75% of Veterans receiving Outpatient Mental Health Treatment have experienced an episode or more of homelessness.
      In Q3 FY 2010, VA deployed HCHV contract funding for the provision of Low Demand/Safe Haven programs as a demonstration project.
      The Safe Haven’s model provides a transitional residence for hard to reach homeless persons with mental illness and substance use problems. The low-demand, non-intrusive environment is designed to re-establish trust and eventually re-engage the homeless person in needed treatment services and transitional and permanent housing options.
      Selected sites: metro-Boston, Bronx, Philadelphia, and Bay Pines. By end of Q1, FY 2011, it is anticipated that 105 beds will be operational at these locations.
      14
    • Domiciliary Care for Homeless Veterans (DCHV)
      Program that provides time-limited residential treatment to homeless Veterans with health care and social-vocational deficits.
      DCHV programs provide homeless Veterans access to medical, psychiatric, and substance use disorder treatment in addition to social and vocational rehabilitation programs.
      2,400 beds for homeless Veterans
      Provided residential rehabilitation treatment to over 6,000 homeless Veterans with almost 40 percent of those returning back to work
      In FY 11
      $33M to develop 5 new sites
      5 Sites (Denver, Philadelphia, Atlanta, San Diego, Miami)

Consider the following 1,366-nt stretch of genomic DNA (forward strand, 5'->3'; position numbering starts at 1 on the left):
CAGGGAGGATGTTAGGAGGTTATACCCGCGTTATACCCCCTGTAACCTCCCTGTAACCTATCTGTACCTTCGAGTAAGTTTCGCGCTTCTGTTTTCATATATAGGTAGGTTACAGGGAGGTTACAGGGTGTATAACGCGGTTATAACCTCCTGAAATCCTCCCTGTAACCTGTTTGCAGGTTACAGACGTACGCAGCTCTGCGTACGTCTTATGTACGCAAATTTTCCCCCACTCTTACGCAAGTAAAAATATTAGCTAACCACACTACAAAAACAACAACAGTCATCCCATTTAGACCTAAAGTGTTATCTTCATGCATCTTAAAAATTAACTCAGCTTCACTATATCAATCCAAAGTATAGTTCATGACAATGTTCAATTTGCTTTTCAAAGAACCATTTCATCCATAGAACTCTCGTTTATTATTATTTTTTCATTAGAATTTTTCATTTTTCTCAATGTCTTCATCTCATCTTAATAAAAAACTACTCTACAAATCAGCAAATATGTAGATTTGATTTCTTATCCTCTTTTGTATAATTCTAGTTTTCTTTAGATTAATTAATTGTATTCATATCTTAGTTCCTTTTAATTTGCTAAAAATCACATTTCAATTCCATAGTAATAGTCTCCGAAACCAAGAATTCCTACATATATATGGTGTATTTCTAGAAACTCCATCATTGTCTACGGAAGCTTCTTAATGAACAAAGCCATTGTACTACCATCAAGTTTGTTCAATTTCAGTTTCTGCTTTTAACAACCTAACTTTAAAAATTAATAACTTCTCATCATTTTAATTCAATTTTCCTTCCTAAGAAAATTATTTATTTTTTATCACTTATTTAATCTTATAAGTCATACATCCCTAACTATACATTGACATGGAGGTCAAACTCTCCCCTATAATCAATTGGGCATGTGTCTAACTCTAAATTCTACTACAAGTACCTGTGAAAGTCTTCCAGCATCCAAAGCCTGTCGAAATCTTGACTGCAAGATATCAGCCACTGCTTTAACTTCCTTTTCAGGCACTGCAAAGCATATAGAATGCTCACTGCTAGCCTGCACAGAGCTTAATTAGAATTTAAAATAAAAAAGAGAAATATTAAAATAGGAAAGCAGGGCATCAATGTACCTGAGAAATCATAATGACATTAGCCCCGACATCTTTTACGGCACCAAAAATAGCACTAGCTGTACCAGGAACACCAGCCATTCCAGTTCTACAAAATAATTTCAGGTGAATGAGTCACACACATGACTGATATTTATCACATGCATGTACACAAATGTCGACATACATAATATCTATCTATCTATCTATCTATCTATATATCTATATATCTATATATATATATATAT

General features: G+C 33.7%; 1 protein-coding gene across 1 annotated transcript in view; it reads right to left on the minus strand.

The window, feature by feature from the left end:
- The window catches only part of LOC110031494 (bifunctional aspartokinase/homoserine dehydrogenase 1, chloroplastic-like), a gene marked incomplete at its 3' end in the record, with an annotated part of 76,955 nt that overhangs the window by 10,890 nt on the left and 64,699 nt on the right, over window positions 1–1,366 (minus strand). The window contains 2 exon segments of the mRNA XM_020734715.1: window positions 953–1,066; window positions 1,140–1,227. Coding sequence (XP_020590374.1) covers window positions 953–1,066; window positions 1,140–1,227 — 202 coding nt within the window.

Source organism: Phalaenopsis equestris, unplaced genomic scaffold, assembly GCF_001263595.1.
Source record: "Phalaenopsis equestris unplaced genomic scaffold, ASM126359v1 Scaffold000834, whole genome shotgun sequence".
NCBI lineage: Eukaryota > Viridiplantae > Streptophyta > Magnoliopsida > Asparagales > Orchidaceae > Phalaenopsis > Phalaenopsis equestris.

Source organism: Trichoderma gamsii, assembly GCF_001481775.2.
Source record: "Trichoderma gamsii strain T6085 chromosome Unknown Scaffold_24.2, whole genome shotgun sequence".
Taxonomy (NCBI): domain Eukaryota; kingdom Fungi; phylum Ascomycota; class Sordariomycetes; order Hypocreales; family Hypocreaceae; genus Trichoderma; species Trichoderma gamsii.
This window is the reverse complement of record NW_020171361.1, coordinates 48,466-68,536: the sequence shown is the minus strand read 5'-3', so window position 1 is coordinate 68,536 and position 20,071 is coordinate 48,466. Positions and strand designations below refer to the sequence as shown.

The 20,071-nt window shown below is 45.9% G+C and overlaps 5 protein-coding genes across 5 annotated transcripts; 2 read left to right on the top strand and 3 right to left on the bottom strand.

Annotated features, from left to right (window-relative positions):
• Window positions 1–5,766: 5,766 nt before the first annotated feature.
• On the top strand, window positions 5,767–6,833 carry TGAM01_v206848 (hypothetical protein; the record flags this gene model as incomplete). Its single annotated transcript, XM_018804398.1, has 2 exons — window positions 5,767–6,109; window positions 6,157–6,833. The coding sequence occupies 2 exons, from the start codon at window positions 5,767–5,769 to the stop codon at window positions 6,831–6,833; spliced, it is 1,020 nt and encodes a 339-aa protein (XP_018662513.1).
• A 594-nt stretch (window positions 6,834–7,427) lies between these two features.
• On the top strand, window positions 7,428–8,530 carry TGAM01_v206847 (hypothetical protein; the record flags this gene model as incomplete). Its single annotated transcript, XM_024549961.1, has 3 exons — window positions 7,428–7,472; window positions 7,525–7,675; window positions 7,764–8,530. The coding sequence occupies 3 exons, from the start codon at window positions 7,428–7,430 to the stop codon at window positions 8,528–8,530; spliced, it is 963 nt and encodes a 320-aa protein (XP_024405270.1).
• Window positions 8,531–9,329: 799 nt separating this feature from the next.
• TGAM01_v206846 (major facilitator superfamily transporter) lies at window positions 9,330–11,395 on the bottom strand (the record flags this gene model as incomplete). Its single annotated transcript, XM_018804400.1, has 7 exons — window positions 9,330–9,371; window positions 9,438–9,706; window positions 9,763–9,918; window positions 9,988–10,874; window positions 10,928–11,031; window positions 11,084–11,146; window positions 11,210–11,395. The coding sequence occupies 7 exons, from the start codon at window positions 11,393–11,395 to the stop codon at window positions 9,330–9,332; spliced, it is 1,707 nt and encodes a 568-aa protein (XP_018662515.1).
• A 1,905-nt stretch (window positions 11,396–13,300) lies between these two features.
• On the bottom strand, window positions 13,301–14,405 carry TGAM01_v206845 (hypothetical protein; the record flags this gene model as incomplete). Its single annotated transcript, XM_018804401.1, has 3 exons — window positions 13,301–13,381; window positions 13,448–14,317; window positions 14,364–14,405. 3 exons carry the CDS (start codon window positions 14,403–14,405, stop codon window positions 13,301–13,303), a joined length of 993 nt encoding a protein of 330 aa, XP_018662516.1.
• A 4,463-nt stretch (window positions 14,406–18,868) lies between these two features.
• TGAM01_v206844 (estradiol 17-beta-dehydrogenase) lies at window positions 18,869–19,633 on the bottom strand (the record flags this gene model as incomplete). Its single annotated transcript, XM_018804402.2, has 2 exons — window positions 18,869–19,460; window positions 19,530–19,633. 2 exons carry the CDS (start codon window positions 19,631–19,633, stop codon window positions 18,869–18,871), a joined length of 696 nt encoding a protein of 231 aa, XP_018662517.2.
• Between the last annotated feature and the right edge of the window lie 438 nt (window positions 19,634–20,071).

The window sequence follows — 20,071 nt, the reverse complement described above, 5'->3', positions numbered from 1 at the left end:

VA provided time-limited residential rehabilitation and treatment for homeless Veterans
      15
    • Homeless Veterans Dental Program
      The mission of the Homeless Veteran Dental Program is to increase the accessibility of quality dental care to homeless Veteran patients and to help assure success in VA-sponsored and VA partnership homeless rehabilitation programs throughout the United States.
      107 facilities are currently participating in the Initiative that provides focused dental care to homeless Veterans enrolled in transitional housing or residential treatment programs, specifically Veterans in the programs listed in Directive 2009-039: ELIGIBILITY GUIDELINES FOR A ONE-TIME COURSE OF DENTAL CARE FOR CERTAIN HOMELESS AND OTHER ENROLLED VETERANS.
      16
    • 17
      Income and Benefits
      Message and Accomplishments
      Many homeless people are unable to work due to a disability, or are unable to quickly earn enough to afford rent. The sooner a minimal income is obtained, the sooner a new home is possible.
      This strategy includes a multi-pronged effort aimed at improving financial opportunities for Veterans, including, at minimum, vocational training and enhanced access to benefits.
      Veterans Benefits Administration (VBA) provides services for homeless Veterans at all 56 regional offices. The number of homeless Veterans claims’ received during FY 2009 (6,285) increased by 9.06% from FY 2008 (5,715). Assistance is also provided to Veteran homeowners who may be in foreclosure.
      VA continues to partner with the Social Security Administration (SSA) to expedite claims for Social Security Disability and with state and local governments for other types of economic assistance to Veterans
    • Employment
      Message and Accomplishments